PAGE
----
In the modern age of dining, customers often rely on online value assessment views to discover little-known restaurants or to avoid being lured into a tourist trap and having to put up with an underwhelming, expensive Caesar salad. In a similar fashion, the FCA wants firms to demonstrate that their products and services offer value so customers can buy with confidence and know they are paying a reasonable price.
Value has been a focus of the FCA since the Asset Management Market Study (AMMS) was published in 2016. We have seen from recent FCA letters, speeches and now its multi-firm review across sectors that it remains one of its key priorities under Consumer Duty. From our experience of working with firms they have focused due attention on this outcome, but it has proved a challenge to design and implement an effective and proportionate framework that delivers ‘value’ to the business.
The principle is simple on the face of it; firms must ensure that the price paid by a customer is reasonable compared to the benefits they receive. Many firms already include this principle with their business ethos and embed it as part of their day-to-day operations. But the FCA is clear that this alone is not enough. Firms must critically assess and evidence how they have satisfied themselves that their products and services offer value.
The recent FCA review builds upon the initial Consumer Duty Rules and Guidance to offer some concrete examples of good practice and areas for improvement. Many of these examples will not be a surprise. Overall, the FCA found that firms have carefully considered the rules and guidance in their approaches, but their review and findings pose the next key question ahead of July: does the implemented value framework truly assess if consumers are achieving good outcomes, or is it just a tick box exercise to meet the regulations?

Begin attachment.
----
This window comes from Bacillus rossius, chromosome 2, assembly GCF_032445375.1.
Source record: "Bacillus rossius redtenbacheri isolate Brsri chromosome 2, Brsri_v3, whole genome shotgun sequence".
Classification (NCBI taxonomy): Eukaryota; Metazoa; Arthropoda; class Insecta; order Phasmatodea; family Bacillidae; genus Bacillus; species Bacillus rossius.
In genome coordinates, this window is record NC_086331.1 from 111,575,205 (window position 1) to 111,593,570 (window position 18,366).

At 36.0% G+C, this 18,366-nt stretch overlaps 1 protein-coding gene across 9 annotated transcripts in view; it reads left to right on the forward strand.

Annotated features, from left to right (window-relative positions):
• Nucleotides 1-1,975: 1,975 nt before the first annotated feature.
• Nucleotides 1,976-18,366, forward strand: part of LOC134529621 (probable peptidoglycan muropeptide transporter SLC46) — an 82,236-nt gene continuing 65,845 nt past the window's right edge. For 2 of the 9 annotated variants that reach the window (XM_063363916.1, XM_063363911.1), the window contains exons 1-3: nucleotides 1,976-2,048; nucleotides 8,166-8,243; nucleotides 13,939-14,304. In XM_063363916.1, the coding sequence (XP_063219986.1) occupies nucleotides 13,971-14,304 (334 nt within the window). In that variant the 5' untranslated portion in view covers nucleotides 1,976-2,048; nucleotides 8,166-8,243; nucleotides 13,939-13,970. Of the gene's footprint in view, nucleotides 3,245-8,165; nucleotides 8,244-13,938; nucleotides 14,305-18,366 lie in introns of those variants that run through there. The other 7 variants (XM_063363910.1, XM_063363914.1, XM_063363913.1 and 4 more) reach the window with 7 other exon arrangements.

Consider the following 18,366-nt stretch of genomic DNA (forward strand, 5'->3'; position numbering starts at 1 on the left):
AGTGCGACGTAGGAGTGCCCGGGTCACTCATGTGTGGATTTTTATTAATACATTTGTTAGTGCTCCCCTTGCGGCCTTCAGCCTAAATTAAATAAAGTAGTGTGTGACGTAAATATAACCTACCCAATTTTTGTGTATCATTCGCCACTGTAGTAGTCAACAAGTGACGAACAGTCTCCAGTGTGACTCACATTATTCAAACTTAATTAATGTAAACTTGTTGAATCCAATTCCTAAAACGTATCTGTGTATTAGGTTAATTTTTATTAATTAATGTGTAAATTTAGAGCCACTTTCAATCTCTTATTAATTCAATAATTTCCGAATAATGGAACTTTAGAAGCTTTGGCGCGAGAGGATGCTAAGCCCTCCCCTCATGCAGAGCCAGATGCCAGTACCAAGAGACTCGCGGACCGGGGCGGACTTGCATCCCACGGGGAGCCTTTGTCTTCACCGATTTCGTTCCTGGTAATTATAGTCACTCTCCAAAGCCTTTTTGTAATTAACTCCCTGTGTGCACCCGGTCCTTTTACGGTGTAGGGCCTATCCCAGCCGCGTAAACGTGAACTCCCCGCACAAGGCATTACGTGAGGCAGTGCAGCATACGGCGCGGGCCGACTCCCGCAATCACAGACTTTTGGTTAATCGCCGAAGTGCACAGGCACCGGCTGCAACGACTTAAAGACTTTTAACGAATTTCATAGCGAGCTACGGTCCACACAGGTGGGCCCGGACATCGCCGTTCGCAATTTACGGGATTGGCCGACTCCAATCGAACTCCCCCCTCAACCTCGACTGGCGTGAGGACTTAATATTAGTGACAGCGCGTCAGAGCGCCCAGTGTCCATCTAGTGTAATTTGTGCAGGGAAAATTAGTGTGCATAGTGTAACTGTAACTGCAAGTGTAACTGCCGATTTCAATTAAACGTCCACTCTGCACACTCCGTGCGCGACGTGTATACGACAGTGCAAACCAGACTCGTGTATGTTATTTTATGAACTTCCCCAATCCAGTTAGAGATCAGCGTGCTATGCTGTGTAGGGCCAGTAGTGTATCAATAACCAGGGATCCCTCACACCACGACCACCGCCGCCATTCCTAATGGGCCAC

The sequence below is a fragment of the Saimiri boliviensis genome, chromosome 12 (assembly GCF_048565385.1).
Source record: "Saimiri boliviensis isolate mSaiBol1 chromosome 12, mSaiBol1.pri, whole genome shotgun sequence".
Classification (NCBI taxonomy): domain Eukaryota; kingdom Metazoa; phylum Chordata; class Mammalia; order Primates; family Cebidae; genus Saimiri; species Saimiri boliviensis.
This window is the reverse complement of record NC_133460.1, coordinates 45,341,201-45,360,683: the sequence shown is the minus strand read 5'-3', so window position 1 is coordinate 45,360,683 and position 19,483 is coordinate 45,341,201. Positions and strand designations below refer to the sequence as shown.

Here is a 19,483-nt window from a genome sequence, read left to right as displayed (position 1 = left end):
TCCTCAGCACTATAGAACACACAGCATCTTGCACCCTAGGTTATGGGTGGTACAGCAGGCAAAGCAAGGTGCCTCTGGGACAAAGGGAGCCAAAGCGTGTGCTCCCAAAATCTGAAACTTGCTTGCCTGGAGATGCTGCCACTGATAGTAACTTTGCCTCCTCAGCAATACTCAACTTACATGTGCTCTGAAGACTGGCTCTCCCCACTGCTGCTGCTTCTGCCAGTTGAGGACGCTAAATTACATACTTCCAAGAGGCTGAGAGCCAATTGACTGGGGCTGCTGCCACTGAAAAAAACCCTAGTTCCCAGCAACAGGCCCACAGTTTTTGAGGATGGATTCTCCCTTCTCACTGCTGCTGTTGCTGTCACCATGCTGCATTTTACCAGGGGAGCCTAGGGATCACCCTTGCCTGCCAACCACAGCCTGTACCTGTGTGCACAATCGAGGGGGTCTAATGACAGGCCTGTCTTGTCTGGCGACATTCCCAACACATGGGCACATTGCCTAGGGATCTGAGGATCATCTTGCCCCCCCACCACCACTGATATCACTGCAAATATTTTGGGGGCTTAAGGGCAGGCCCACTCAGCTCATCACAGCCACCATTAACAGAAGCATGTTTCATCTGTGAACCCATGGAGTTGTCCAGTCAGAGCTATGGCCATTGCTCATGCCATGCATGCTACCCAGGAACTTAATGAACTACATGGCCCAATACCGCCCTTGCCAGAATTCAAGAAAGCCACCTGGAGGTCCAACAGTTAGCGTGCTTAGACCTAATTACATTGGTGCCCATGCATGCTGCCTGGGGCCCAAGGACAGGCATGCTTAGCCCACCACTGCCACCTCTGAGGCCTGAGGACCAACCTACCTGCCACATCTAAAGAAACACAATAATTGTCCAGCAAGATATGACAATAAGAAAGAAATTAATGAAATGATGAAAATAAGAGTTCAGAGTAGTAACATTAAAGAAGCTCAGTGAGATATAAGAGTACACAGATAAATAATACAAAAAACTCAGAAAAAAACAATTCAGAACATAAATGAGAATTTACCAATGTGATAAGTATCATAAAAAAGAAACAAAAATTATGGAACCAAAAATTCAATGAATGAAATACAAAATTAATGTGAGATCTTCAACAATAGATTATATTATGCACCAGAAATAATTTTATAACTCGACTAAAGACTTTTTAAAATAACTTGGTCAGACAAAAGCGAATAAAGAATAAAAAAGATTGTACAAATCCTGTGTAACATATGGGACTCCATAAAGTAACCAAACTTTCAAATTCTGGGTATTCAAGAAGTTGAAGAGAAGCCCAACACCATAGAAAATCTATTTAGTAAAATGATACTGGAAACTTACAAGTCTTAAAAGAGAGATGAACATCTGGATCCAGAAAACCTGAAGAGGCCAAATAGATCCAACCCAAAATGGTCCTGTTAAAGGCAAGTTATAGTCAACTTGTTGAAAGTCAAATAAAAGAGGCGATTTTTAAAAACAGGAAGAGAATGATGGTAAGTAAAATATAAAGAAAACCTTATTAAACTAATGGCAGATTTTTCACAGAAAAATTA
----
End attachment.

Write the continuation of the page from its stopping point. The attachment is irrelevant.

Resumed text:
The graphic below highlights some key questions firms and Boards can be asking themselves when challenging their implemented framework and approach to validate if they are meeting regulatory expectations.
Below we have provided suggestions for translating a fair value approach into clearly articulated outputs that are useful throughout the business.
How are Firms Approaching Fair Value Assessments?
For products and services not previously in scope of Assessment of Value Rules requirements under the COLL sourcebook, firms have typically adopted standardised templates as an efficient way of completing large volumes of fair value assessments. This approach can be effective if implemented correctly as it enables firms to create a consistent and repeatable process that ensures that all key factors are appropriately considered. The FCA has been clear that this approach will only work if templates and approaches allow flexibility to tailor reviews to reflect the characteristics of the specific product and target market under review.